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Originally published on April 7, 1967.Georges Lautner's "Galia" opens and closes with arty shots of the ocean, mother of us all, but in between it's…

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"The Ballad of Narayama" is a Japanese film of great beauty and elegant artifice, telling a story of startling cruelty. What a space it opens…


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Patrice Leconte's "Monsieur Hire" is a tragedy about loneliness and erotomania, told about two solitary people who have nothing else in common. It involves a…

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Nina Takes A Lover


"Nina Takes a Lover" is like a sophisticated, low-key yuppie version of those soft-core "couples tapes" in the romance section of the video store. It's not a sex movie, but it's not exactly anything else, either. And a lot of what's unique about it isn't apparent until the very end. You'll see what I mean.

The movie stars Laura San Giacomo, looking fetching and projecting a wary intelligence, as Nina, a San Francisco woman whose husband always seems to be away on business trips. One day, she sees a guy on a park bench and makes a not exactly subtle bid for his attention, by crunching loudly on an apple. By day three, they're sharing the apple, and by day four, Eve has her Adam.

The guy's name is, uh, Lover. He's never called anything else.

Played by Paul Rhys, he's a British photographer who finds Nina so attractive that when she doesn't turn up in the park one day, he tracks down the shoe store she owns, and they are soon becoming good friends while perched on the step-ladder in the stock room. The customers are ignored a lot in this movie.

The heart of "Nina Takes a Lover" is their love affair, which can last, we gather, three weeks - until Nina's husband returns to town. Lover has a wife, but the details are vague, and her flat and his studio make convenient rendezvous points. The movie, written and directed by Alan Jacobs, depends on romantic cliches for many of its scenes, but there are a few that generate authentic chemistry, including a prolonged dalliance when Nina asks, during every pause, "What would make me a better lover?" The key to this scene is its honesty, and the ability of both San Giacomo and Rhys to play smart, and not simply portray dopey sexual hobbyists.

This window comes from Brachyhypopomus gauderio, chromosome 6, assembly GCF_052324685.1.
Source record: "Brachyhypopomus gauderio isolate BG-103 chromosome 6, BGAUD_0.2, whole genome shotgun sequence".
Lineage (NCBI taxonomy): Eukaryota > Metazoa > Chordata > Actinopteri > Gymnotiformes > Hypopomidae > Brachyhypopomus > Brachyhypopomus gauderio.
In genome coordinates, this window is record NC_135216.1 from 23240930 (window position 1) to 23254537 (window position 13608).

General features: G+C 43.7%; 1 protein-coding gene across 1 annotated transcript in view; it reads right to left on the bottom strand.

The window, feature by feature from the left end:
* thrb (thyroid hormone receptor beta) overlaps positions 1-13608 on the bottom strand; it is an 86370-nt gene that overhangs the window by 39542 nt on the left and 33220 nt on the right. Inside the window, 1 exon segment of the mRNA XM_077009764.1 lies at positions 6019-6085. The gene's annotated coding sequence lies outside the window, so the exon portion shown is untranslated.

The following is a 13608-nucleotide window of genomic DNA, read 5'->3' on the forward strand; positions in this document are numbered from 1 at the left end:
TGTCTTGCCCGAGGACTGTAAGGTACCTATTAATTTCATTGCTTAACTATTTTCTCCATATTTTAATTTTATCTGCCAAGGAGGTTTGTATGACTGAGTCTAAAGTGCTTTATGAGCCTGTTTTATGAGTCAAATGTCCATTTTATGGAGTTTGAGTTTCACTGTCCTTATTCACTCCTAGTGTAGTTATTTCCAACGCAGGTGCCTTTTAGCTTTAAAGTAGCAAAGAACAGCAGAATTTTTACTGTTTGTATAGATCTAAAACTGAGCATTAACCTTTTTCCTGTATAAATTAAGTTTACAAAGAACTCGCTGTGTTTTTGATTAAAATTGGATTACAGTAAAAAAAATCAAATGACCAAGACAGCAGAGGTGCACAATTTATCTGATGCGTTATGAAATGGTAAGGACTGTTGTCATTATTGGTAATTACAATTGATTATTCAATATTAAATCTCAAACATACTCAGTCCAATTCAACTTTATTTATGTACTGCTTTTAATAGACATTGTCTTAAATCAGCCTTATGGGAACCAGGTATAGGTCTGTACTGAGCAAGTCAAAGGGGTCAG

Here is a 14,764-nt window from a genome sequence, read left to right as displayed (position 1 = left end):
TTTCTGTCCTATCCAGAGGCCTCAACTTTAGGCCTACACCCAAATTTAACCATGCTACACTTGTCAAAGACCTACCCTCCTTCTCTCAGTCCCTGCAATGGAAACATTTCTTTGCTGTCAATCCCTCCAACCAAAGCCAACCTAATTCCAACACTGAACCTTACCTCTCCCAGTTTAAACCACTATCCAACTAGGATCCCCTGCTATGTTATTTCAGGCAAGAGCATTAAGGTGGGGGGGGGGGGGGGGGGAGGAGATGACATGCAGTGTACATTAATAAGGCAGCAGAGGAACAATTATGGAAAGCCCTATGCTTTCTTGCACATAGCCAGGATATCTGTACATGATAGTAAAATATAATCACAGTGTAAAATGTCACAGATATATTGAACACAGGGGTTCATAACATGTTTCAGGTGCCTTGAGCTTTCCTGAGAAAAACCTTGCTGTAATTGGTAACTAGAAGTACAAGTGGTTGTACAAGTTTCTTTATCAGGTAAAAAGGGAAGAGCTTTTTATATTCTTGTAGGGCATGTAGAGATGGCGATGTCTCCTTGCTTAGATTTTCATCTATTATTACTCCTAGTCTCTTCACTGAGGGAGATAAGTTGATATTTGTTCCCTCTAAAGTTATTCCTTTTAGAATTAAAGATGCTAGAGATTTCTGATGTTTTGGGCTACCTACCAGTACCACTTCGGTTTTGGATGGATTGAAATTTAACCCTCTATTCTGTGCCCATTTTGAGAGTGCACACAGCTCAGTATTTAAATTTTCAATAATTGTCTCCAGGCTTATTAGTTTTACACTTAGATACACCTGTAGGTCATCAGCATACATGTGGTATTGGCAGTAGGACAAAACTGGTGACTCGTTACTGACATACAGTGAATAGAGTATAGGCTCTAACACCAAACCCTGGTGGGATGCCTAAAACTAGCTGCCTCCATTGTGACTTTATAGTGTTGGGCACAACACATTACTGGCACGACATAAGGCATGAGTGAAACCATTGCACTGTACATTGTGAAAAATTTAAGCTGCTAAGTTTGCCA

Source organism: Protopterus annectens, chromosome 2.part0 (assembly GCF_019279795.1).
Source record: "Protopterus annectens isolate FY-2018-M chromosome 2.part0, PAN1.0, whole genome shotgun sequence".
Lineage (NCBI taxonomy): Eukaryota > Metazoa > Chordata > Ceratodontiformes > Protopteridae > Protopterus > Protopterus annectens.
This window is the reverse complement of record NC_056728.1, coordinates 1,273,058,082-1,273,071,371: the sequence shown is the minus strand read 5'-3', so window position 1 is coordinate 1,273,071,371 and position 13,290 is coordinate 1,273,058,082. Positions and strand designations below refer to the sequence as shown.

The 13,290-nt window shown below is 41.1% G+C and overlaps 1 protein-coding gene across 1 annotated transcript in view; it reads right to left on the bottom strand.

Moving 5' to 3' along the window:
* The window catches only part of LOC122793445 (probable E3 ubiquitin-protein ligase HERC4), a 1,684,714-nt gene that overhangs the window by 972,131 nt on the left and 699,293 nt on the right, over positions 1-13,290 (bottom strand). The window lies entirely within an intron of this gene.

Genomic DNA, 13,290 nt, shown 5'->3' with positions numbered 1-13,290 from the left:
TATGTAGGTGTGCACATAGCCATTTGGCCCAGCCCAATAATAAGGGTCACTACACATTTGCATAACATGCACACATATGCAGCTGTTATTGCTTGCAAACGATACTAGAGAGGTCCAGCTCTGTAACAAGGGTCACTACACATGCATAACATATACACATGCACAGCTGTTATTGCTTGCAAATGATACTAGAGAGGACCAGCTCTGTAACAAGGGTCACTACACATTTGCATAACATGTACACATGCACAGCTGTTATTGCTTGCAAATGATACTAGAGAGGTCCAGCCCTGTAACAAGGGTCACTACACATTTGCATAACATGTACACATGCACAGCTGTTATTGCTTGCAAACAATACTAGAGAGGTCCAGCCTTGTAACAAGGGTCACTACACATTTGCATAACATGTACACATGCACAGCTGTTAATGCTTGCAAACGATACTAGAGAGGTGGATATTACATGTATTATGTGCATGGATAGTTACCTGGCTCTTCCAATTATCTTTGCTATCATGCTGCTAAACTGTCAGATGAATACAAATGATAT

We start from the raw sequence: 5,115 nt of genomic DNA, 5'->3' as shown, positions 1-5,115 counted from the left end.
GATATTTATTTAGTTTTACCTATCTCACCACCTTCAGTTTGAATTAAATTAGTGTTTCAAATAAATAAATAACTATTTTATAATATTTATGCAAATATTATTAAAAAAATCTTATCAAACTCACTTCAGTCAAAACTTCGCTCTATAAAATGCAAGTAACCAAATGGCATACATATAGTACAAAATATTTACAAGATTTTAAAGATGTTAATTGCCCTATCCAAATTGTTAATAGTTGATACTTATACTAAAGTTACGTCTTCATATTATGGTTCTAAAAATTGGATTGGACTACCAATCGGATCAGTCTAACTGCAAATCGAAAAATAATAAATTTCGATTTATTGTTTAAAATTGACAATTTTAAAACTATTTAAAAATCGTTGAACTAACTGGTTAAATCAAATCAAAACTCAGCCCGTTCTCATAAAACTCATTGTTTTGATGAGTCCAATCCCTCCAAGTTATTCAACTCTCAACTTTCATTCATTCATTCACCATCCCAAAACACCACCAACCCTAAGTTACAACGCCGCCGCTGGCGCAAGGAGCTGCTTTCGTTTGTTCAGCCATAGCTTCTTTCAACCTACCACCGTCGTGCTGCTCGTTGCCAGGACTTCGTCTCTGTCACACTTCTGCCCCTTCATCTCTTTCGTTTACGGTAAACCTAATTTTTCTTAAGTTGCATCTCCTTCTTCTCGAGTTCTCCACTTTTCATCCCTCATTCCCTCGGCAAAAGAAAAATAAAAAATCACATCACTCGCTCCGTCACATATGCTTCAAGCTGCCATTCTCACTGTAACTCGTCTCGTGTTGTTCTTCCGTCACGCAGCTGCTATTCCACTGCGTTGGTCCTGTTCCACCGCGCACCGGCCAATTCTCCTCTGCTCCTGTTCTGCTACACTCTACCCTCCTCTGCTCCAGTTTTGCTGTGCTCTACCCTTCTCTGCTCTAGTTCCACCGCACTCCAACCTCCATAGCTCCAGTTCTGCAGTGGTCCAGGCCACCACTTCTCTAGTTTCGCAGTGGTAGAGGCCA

A counterplot of sorts takes place between Nina's friend, named Friend (Cristi Conaway), and an espresso shop owner named Paulie (Fisher Stevens). Friend likes Paulie and picks him up after he engages her in small talk ("There's a little of me in every cup"); this must be the first movie to recognize that as many pickups take place in coffee shops as bars these days. Friend invites Paulie to Nina's apartment, where he criticizes her coffee ("The key to making good espresso is tamping") and steals her underwear, leading to a later complication that leads nowhere.

Meanwhile, the affair between Nina and Lover takes on a certain urgency with the approaching end of their three-week idyll.

Will they leave their spouses and stay with each other? Or will their dangerous games of truth-telling go too far? Some viewers may foresee the ending of the movie. I did not, although it was clear enough in hindsight, and caused me to rethink what had gone before. It's original, all right, but I'm not sure it's the ending the film deserves. If the story had been less tricky and more what it seemed, the payoff might have been more moving. I was also underwhelmed by the device of having the participants tell their story to a reporter (Michael O'Keefe) for the San Francisco Chronicle, although maybe that provided an excuse for some of the narration.

When the movie was over, I felt vaguely empty and cheated. I liked the acting, I admired a lot of the dialogue, and the movie looks good. Maybe I liked it enough to think these characters deserved more. As I said at the top, if you see it, you'll know what I mean.

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